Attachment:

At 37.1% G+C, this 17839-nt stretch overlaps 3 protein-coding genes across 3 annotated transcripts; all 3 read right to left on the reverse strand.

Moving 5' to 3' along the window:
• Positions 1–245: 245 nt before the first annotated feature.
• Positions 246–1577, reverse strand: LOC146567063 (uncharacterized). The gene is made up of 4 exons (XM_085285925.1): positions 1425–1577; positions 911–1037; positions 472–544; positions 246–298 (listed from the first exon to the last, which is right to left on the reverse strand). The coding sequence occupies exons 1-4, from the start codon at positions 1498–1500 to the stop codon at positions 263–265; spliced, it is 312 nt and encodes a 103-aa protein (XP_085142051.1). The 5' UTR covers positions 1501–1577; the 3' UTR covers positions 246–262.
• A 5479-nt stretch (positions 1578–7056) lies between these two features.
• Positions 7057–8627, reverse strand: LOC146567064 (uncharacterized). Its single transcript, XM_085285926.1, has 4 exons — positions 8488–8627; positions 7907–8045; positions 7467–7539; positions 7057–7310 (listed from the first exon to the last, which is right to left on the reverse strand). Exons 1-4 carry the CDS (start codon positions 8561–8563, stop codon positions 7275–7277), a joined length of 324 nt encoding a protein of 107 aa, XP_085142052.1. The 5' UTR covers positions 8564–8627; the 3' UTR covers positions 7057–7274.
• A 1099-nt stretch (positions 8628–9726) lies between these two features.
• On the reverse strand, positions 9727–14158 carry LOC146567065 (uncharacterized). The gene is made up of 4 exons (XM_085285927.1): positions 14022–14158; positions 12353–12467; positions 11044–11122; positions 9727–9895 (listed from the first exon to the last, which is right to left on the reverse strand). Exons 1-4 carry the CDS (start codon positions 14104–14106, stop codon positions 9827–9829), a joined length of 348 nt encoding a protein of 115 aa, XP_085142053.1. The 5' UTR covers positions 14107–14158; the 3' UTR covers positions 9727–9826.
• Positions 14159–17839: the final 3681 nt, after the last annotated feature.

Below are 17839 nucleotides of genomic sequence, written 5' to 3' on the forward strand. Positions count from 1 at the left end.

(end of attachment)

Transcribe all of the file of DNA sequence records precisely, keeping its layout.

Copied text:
At 37.1% G+C, this 17839-nt stretch overlaps 3 protein-coding genes across 3 annotated transcripts; all 3 read right to left on the reverse strand.

Moving 5' to 3' along the window:
• Positions 1–245: 245 nt before the first annotated feature.
• Positions 246–1577, reverse strand: LOC146567063 (uncharacterized). The gene is made up of 4 exons (XM_085285925.1): positions 1425–1577; positions 911–1037; positions 472–544; positions 246–298 (listed from the first exon to the last, which is right to left on the reverse strand). The coding sequence occupies exons 1-4, from the start codon at positions 1498–1500 to the stop codon at positions 263–265; spliced, it is 312 nt and encodes a 103-aa protein (XP_085142051.1). The 5' UTR covers positions 1501–1577; the 3' UTR covers positions 246–262.
• A 5479-nt stretch (positions 1578–7056) lies between these two features.
• Positions 7057–8627, reverse strand: LOC146567064 (uncharacterized). Its single transcript, XM_085285926.1, has 4 exons — positions 8488–8627; positions 7907–8045; positions 7467–7539; positions 7057–7310 (listed from the first exon to the last, which is right to left on the reverse strand). Exons 1-4 carry the CDS (start codon positions 8561–8563, stop codon positions 7275–7277), a joined length of 324 nt encoding a protein of 107 aa, XP_085142052.1. The 5' UTR covers positions 8564–8627; the 3' UTR covers positions 7057–7274.
• A 1099-nt stretch (positions 8628–9726) lies between these two features.
• On the reverse strand, positions 9727–14158 carry LOC146567065 (uncharacterized). The gene is made up of 4 exons (XM_085285927.1): positions 14022–14158; positions 12353–12467; positions 11044–11122; positions 9727–9895 (listed from the first exon to the last, which is right to left on the reverse strand). Exons 1-4 carry the CDS (start codon positions 14104–14106, stop codon positions 9827–9829), a joined length of 348 nt encoding a protein of 115 aa, XP_085142053.1. The 5' UTR covers positions 14107–14158; the 3' UTR covers positions 9727–9826.
• Positions 14159–17839: the final 3681 nt, after the last annotated feature.

Below are 17839 nucleotides of genomic sequence, written 5' to 3' on the forward strand. Positions count from 1 at the left end.